Effect of ramp configuration on easiness of handling, heart rate and behavior of near-market weight pigs at unloading.

Goumon, S., Faucitano, L., Bergeron, R., Crowe, T.G., Connor, M.L., and Gonyou, H.W. (2013). "Effect of ramp configuration on easiness of handling, heart rate and behavior of near-market weight pigs at unloading.", Journal of Animal Science, 91(8), pp. 3889-3898. doi : 10.2527/jas.2012-6083  Access to full text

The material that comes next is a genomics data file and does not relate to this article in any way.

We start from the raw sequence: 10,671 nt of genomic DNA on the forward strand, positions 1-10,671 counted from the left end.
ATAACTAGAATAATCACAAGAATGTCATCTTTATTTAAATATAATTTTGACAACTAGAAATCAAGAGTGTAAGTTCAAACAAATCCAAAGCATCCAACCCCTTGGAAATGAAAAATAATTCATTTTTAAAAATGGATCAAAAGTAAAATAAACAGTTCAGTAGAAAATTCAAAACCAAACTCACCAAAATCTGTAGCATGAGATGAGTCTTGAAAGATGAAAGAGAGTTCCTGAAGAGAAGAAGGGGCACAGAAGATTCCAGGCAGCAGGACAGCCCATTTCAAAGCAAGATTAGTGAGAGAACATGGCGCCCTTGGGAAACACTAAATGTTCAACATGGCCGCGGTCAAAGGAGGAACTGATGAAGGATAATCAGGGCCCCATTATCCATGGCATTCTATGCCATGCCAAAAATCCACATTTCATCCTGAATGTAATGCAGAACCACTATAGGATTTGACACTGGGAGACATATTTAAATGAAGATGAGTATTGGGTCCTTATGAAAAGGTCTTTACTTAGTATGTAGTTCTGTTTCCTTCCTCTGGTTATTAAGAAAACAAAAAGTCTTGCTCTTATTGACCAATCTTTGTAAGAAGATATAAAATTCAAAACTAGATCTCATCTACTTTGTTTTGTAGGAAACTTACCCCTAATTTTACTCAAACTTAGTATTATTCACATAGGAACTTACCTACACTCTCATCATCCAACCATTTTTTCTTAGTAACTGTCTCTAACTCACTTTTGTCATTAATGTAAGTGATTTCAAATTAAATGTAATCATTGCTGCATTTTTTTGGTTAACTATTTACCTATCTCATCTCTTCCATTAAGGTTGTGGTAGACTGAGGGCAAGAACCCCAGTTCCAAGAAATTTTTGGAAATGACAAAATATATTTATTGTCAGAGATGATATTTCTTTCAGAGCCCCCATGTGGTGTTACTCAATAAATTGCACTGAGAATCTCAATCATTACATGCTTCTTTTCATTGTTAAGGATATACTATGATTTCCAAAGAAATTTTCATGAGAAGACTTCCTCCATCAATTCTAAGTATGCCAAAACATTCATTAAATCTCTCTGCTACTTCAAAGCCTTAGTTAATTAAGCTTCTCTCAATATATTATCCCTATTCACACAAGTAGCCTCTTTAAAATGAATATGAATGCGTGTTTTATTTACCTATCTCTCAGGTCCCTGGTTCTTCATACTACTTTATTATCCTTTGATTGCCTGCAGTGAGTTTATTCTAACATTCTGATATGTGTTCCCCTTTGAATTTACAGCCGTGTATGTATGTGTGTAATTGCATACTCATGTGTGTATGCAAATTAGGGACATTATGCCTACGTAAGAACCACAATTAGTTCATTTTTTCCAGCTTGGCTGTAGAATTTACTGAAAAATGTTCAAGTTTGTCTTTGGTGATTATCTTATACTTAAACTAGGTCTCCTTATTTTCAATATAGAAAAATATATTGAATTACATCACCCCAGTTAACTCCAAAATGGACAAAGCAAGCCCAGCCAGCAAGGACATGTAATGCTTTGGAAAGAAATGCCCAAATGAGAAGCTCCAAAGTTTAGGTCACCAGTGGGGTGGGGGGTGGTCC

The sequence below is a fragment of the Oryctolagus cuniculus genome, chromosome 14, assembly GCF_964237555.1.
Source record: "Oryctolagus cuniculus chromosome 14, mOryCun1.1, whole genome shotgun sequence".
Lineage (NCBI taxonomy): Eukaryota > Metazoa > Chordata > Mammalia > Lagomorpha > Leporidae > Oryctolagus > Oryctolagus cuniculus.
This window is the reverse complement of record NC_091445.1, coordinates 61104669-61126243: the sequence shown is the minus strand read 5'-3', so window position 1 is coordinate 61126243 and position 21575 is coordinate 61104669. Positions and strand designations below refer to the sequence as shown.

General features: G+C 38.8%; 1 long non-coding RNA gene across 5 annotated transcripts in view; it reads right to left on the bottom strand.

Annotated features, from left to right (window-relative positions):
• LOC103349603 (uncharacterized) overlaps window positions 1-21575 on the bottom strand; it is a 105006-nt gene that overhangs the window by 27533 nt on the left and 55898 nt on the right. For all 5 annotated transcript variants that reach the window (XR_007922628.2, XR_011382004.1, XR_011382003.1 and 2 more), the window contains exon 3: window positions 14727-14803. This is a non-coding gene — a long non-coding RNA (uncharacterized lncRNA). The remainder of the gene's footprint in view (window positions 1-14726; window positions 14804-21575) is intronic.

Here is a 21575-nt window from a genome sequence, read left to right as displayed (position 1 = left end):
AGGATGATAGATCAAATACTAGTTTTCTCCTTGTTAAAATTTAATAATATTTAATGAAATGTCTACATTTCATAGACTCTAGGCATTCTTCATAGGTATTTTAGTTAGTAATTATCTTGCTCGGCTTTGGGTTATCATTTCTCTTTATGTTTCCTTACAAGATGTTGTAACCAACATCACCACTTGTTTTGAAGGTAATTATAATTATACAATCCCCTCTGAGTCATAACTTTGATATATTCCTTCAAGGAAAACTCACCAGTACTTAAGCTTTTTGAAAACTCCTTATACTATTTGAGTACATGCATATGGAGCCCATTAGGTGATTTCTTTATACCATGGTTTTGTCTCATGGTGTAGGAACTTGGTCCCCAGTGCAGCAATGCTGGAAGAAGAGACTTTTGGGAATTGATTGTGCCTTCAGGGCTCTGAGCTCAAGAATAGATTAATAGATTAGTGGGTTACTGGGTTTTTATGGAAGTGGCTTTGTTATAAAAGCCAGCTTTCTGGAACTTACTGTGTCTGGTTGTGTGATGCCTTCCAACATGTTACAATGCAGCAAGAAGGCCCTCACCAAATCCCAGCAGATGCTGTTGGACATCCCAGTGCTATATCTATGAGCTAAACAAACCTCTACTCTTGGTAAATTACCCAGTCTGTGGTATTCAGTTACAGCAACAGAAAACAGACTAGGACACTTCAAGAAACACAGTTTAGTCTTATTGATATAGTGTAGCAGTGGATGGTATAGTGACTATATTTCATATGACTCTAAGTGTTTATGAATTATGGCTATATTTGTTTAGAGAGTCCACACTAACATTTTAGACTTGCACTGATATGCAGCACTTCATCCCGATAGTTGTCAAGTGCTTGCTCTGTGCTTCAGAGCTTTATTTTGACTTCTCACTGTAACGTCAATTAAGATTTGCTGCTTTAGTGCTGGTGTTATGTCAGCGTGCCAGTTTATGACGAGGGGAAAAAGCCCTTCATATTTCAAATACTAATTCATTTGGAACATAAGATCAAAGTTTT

Three experiments, each using 280 pigs, were conducted in a simulated compartment to test the effect of angle of entrance (AOE) to the ramp (90°, 60°, 30° or 0°), ramp slope (0°, 16°, 21° or 26°), and an initial 20 cm step associated with 16° or 21° ramp slopes on the ease of handling, heart rate (HR) and behavior of near market-weight pigs during unloading. Heart rate (pigs and handler), unloading time, handler's interventions and pigs' reaction were monitored. The results of the first experiment show that using a 90° AOE had detrimental effects on ease of handling (P < 0.05), pig's HR (P < 0.05) and behavior (P < 0.05). The 0° and 30° AOE appeared to improve the ease of unloading, while the 60° AOE had an intermediate effect. The 30° AOE appeared to be preferable, because pigs moved at this angle balked less frequently (P < 0.01) and required less manipulation (P < 0.05) than pigs moved with a 0° AOE. The results of the second experiment show that the use of a flat ramp led to the easiest unloading as demonstrated by the lower number of balks (P < 0.001) when pigs were moved to the ramp and the less frequent use of paddle (P = 0.001) or voice (P < 0.001) on the ramp, compared to the other treatments. However, the flat ramp did not differ from the 21° ramp in many of the variables reflecting ease of handling, which may be explained by the difference in configuration between the ramps. The results also show that the use of the steepest ramp slope had the most detrimental effect on pig's balking and backing up behavior (P < 0.001) and handling (touches, slaps and pushes) (P < 0.05, for all) when moved to the ramp, and on unloading time (P < 0.01). No differences in pig HR (P < 0.05) and ease of handling on the ramp (P < 0.05) were found between a 26° and a 16° ramp slope, suggesting that the length of the ramp may be one of the factors which make unloading more difficult. The results of the last experiment show that a step associated with a ramp made unloading physically more demanding at both 16° and 21° for the handler (P < 0.001) and pigs on the ramp (P < 0.05) as demonstrated by their greater HR. The greater difficulty of handling (P < 0.01), pig's reluctance to move (P < 0.05) and the increase in HR (P < 0.05) in pigs moved toward the 16° ramp with a step suggests that pigs perceived this ramp as more psychologically challenging. Making a few changes in terms of the design of the ramp could improve the efficiency of handling and reduce stress in pigs.

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